Inmarsat IsatHub review

Subscriptions are costly, but you won’t find an easier way of staying in touch when you’re far from civilisation

IT Pro Verdict

The IsatHub is an excellent way to stay in contact in remote locations. Be wary of excessive usage however, as costs can quickly mount.


  • +

    Full IP65 rating; Compatible with any Wi-Fi device; Virtually worldwide coverage


  • -

    Must have unobstructed line of sight to satellites; expensive subscriptions

Inmarsat's IsatHub can keep you online from almost anywhere on the planet. Combining 802.11n Wi-Fi with satellite internet access, it will work with any wireless-enabled device, and supports standard voice and SMS services as well.

Strictly speaking, IsatHub itself is the communications service, which uses the Inmarsat-4 and Alphasat satellites to cover the US, Asia and Europe (only the poles are beyond its reach).

The actual hardware is the Wideye iSavi hotspot, which is manufactured by AddValue. Weighing 900g, it's solidly built, with an IP65 rating that indicates it's dust-proof and can handle low-pressure water jets from any direction.

Setup proved simple. After turning on the iSavi, we found it took around three minutes to acquire a GPS fix. Once the receiver knew where it was, the four LED direction arrows flashed to show us how to orientate it to link to the satellite network.

These can be difficult to see in bright sunlight, but the pointing-assist tool in the iOS Control App on our iPad helped us to position it correctly. The Inmarsat satellites are in geosynchronous orbits, so once a link has been established, it remains connected.

Of course, the need for a clear line of sight to the satellites means the iSavi can't be used indoors, or even in secluded outdoor areas. Connecting from our office roof wasn't a problem, but when attempting it in the garden we found we had to keep the receiver well away from the house and trees, which otherwise blocked the signal.

This in turn means that, whileit can be run from the mains, it's more likely you'll be powering the iSavi with the battery pack, which clips onto the side of the receiverand doubles as a stand. There's no USB charging port, but you can use optional car or solar-panel chargers to top it up while out and about.

In use, we found battery life was surprisingly good we never got less than three- and-a-half hours from a fully charged pack. We also inadvertently tested the IP rating, as we forgot the iSavi was outside during a heavy downpour; happily, it shrugged off the deluge.

IsatHub's data transfer rates of 384Kbits/sec downstream and 240Kbits/sec upstream may not seem much, but they're more than 100 times faster than Iridium's Go service. Subscriptions are pricey, though: after the 15 sign-up fee, the basic package offers a mere 10MB of data and 10 minutes of voice calls per month for 36.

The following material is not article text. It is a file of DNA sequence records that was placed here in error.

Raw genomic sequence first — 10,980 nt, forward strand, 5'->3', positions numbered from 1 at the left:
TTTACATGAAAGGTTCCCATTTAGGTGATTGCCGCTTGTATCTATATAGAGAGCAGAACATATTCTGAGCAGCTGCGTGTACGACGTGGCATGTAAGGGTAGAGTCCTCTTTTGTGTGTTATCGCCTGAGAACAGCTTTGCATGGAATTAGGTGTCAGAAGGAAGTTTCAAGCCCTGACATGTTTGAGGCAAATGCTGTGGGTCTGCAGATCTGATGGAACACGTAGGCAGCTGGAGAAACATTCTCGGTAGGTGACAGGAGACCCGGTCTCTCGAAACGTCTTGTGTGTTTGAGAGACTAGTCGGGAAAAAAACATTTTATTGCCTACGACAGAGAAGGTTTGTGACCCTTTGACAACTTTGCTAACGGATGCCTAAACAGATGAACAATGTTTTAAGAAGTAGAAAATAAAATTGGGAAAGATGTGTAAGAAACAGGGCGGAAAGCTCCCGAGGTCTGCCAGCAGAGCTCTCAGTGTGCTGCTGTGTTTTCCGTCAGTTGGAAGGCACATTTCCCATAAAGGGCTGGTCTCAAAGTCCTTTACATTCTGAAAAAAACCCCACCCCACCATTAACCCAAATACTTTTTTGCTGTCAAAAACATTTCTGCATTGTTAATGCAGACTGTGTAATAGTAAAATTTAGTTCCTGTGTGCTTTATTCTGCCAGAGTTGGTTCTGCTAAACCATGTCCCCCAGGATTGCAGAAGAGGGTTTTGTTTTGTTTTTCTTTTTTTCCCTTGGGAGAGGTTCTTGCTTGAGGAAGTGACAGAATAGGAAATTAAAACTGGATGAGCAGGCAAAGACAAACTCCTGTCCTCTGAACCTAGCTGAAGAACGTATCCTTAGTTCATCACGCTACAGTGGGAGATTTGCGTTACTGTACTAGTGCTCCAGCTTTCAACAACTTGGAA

Extra data is charged at 2.50 per megabyte, and within two hours of browsing we found we'd already run up around 90 in overage fees. A more flexible 500MB package, including anhour of voice calls, costs 1,152per month, with additional data charged at 2 per megabyte.

The iSavi has a web interface that, along with showing signal strength and GPS co-ordinates, provides access to wireless, firewall and URL-filtering settings. We wereable to use it to send SMS text messages to mobiles with our GPS location appended, and to view incoming texts as well.

You can also use dedicated Android and iOS apps on connected devices to access most of the important settings, including customising firewall rules and changing wireless settings.

The free Voice App lets you make calls; contacts can be imported from your mobile device, and in practice we found that calls placed over Inmarsat's dedicated voice line were perfectly clear. As usual with a satellite link, a slight one-second lag was noticeable, but it didn't cause any problems.

As long as you're careful with your data usage, the Inmarsat IsatHub iSavi package is ideal for staying in touch from wherever you are. We found it simple to operate, and it works with any wireless device, making it more versatile than most other satellite hotspot solutions.

This review first appeared in PC Pro magazine issue 250


The IsatHub is an excellent way to stay in contact in remote locations. Be wary of excessive usage however, as costs can quickly mount.

Inmarsat satellite receiver

802.11n wireless AP

WPA2 encryption

3,000mAh battery pack

Mains battery charger and plug kit

Control App and Voice App for Android & iOS

Web browser management

1yr warranty

Carry bag

180 x 170 x 30mm (WDH)


Dave Mitchell

Dave is an IT consultant and freelance journalist specialising in hands-on reviews of computer networking products covering all market sectors from small businesses to enterprises. Founder of Binary Testing Ltd – the UK’s premier independent network testing laboratory - Dave has over 45 years of experience in the IT industry.

Dave has produced many thousands of in-depth business networking product reviews from his lab which have been reproduced globally. Writing for ITPro and its sister title, PC Pro, he covers all areas of business IT infrastructure, including servers, storage, network security, data protection, cloud, infrastructure and services.